5. Simon A. Cole, Is the ‘Junk’ Designation Bunk?, 102 Nw. U. L. Rev. Colloquy 54, 54 (2007), http://www.law.northwestern.edu/lawreview/colloquy/2007/23/ (link) (arguing that if Joh had oversimplified by treating all non-coding DNA as equivalent, Kaye had oversimplified by treating the absence of a causal connection between non-coding DNA and disease as a lack of any predictive value).
6. Joh, supra note 3, at 870.
7. D. H. Kaye & Michael E. Smith, DNA Databases for Law Enforcement: The Coverage Question and the Case for a Population-Wide Database, in DNA and the Criminal Justice System: The Technology of Justice 247, 256 (David Lazer ed., 2004).
8. David H. Kaye, Who Needs Special Needs? On the Constitutionality of Collecting DNA and Other Biometric Data from Arrestees, 34 J.L. Med. & Ethics 188, 194 (2006).
11. Science Fiction, supra note 4, at 64.
12. Id. at 62–63.
13. As my colleague William C. Thompson argues, if this is indeed the case then there should be no objection to making the entire database of DNA profiles publicly available for scientific research in de-identified form. See William C. Thompson, Statement to the California Commission on the Fair Administration of Justice (Jan. 10, 2007), available at http://www.ccfaj.org/documents/reports/problems/expert/Thompson%20Testimony.pdf (link).
14. I still find Professor Kaye’s account excessively presentist. I understand Professor Kaye’s aversion to what he calls the “speculation” about how it may be possible to exploit genetic databases as scientific knowledge progresses. Bury the Junk, supra note 1, at 73. However, it seems incorrect to label any extrapolation of future knowledge as “science fiction,” as he has done twice in this exchange. See id. at 81; Science Fiction, supra note 4, at 62. The term “science fiction” implies untruth, whereas in fact, given enough science fiction scenarios, one future scenario must turn out to be correct. In other words, while any particular prediction of the future state of genetic knowledge may be unlikely to be correct, we do know that genetic knowledge is likely to advance in some way as yet unforeseeable. Therefore, a minimal assumption that genetic knowledge will advance seems appropriate. Insisting, as Professor Kaye does, that any potential uses of genetic profiles must plausibly proceed from our current understanding of genetics knowledge (or effectively doing the same by refusing to “speculate” about such advances) is no less “science fiction” than assuming any particular scenario. Professor Kaye’s prediction that “the information coded in the databases is and will remain, with . . . limited exceptions . . . useful only for identification,” Bury the Junk, supra note 1, at 71, is itself only one of many possible extrapolations of the future, a science fiction scenario. Professor Kaye’s insistence on labeling all extrapolations of the future state of genetic knowledge that cannot be supported by reference to current theory as “science fiction” puts opponents of DNA databases in an unfair bind because it essentially demands solid evidence of the state of future knowledge, something no one can produce.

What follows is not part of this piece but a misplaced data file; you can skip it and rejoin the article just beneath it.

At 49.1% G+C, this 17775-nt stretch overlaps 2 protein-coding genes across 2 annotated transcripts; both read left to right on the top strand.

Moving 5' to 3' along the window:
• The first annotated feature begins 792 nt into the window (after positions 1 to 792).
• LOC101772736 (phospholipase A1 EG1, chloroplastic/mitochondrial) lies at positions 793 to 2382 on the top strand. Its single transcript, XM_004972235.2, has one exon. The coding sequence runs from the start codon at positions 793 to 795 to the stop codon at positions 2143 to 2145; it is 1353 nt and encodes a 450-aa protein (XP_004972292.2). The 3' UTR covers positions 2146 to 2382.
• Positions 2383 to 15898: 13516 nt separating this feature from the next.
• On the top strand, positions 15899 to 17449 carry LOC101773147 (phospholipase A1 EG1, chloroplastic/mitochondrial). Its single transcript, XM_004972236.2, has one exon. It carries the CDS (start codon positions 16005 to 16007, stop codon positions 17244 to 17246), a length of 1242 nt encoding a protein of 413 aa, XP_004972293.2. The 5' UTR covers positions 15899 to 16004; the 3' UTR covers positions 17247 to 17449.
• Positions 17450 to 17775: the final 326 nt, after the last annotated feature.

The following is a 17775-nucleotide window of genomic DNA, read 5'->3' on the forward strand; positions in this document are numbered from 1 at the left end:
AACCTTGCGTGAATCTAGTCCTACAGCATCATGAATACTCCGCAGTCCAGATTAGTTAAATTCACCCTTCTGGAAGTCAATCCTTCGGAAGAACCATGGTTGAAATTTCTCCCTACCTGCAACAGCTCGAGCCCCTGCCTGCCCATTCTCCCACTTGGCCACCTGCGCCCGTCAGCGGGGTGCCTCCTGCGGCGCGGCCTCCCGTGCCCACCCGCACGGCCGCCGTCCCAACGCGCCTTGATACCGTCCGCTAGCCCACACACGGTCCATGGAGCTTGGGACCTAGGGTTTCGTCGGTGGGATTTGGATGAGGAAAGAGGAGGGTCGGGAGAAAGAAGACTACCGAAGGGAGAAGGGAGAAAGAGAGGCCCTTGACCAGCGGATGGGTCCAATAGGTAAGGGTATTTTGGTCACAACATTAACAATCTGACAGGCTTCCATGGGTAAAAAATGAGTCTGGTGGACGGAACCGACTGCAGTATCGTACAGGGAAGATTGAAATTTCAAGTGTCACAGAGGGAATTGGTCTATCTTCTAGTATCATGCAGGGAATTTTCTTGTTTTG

Presumably, Professor Kaye would respond that his extrapolation of the future is more defensible than others because it is “based on current knowledge and practice.” Id. It may be more defensible, but that does not mean it is any more likely to be correct. Would the current capability of genetics have been predictable from the state of knowledge and practice in 1960? If not, there is no reason to assume that the capabilities of genetics in 2050—when the law enforcement DNA databases we are building today will likely still be in place and encompass a large portion of the population—must be wholly predictable from the current state of theory and knowledge.
Copyright 2007 Northwestern University
Cite as: 102 Nw. U. L. Rev. Colloquy 107 (2007).
Persistent URL: http://www.law.northwestern.edu/lawreview/Colloquy/2007/29